A strange deep earthquake has been detected for the first time on the ocean floor in Japan, the origin of which has been traced to a major storm between Greenland and Iceland.
The findings could help experts learn more about Earth's internal structure and improve the detection of earthquakes and ocean storms.
The storm that caused the deep shaking was a "weather bomb" that struck over the North Atlantic. It was a small but powerful storm in which the pressure quickly creates a more vigorous storm.
As the storm unfolded, resulting waves hit the ocean floor between Greenland and Iceland. These subtle waves propagated through the Earth and could be detected in remote places.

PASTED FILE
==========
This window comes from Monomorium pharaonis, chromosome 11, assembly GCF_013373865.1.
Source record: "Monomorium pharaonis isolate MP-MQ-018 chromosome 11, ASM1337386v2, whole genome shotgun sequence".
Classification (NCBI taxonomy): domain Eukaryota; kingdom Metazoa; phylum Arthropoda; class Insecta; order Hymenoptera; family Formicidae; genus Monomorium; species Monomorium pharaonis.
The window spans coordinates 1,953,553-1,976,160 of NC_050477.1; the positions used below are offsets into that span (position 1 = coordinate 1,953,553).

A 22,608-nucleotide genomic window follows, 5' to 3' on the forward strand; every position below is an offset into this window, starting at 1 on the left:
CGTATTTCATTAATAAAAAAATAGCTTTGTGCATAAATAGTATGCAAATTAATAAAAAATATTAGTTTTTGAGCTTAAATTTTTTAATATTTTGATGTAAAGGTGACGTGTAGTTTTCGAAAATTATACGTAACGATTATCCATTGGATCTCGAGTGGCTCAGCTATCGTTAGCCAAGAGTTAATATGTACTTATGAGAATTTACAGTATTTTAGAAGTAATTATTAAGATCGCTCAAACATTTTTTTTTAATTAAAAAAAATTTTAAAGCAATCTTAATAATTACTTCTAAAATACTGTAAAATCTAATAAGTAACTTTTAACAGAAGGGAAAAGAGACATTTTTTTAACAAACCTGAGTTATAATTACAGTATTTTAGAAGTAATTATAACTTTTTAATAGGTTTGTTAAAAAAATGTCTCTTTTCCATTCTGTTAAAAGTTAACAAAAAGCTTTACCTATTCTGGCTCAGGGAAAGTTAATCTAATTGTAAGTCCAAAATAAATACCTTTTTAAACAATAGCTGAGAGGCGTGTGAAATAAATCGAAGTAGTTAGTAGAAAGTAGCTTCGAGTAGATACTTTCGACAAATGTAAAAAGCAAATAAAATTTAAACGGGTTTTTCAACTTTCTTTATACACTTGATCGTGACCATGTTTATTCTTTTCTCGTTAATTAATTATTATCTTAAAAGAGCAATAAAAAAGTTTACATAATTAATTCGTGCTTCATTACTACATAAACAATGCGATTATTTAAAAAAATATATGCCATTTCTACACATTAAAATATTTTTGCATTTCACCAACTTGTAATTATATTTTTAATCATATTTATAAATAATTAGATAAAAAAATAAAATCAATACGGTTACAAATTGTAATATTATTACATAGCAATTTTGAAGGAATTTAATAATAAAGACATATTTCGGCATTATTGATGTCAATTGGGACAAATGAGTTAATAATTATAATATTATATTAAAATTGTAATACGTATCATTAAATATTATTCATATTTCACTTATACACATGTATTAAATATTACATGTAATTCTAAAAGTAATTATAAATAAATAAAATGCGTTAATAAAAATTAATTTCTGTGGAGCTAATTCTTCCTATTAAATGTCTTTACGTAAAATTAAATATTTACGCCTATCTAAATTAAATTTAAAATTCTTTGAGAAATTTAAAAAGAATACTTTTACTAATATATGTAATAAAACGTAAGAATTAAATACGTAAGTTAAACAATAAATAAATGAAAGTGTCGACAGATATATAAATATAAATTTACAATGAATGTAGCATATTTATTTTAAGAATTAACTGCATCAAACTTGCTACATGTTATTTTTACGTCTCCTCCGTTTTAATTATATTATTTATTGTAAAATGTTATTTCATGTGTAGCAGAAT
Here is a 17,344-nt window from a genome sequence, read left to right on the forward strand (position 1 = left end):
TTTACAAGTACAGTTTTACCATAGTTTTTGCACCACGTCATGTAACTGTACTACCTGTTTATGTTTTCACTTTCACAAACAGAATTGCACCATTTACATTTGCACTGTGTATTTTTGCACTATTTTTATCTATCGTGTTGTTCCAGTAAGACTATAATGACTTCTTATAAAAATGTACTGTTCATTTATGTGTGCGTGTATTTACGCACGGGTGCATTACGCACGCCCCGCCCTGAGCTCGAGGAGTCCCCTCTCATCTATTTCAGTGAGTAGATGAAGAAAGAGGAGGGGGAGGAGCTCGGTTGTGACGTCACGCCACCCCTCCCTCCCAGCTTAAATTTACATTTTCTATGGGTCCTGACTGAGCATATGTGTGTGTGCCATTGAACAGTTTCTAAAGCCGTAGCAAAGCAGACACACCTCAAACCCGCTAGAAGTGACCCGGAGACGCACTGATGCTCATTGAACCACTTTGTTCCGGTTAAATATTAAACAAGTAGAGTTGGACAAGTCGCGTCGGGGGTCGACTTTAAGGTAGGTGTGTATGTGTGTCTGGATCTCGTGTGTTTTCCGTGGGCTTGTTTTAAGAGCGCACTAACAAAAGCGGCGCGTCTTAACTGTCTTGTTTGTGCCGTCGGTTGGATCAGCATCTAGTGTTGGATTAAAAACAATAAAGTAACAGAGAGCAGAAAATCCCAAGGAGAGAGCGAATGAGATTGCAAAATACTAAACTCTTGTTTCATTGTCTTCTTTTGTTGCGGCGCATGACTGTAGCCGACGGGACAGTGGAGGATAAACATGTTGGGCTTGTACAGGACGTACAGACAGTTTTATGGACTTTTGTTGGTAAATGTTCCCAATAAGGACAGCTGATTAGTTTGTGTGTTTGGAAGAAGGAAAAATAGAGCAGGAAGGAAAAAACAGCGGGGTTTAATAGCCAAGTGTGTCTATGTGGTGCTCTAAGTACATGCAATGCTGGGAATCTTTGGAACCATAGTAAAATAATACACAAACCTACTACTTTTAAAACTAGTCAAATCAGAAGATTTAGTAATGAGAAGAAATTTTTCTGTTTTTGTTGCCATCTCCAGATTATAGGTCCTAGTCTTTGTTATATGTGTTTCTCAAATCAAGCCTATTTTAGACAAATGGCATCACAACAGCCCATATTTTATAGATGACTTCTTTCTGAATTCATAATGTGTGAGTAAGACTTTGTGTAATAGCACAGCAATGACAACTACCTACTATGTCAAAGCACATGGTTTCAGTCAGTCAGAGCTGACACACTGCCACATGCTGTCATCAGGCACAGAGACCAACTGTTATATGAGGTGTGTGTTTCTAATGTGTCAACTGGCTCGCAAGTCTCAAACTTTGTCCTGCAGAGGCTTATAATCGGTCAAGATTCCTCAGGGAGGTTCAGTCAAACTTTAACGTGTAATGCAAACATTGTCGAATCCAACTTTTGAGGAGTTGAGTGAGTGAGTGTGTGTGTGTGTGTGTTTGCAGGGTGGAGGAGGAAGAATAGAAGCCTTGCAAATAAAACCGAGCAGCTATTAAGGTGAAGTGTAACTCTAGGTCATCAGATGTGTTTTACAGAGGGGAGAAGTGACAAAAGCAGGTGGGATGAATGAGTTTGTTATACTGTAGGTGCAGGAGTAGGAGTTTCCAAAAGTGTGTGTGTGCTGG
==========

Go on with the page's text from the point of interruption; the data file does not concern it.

The researchers used seismic equipment at 200 locations both on land and on the seafloor in Japan to track the tremors. Their readings showed that they were secondary wave microseisms (S), or very weak tremors.
Unlike primary (P) waves, which are generally detected during major hurricanes, G waves are slow, and only move through rock. This is the first time that scientists have observed an S wave.
In an article published in Science, Peter Gerstoft and Peter Bromirski of the University of California, San Diego say that this discovery provides seismologists with a new tool with which to study the deepest structure of the Earth.
Even if the tremors in Japan were not an earthquake, the results could improve understanding of the Earth's inner core, and could be used to improve the detection of earthquakes in the future.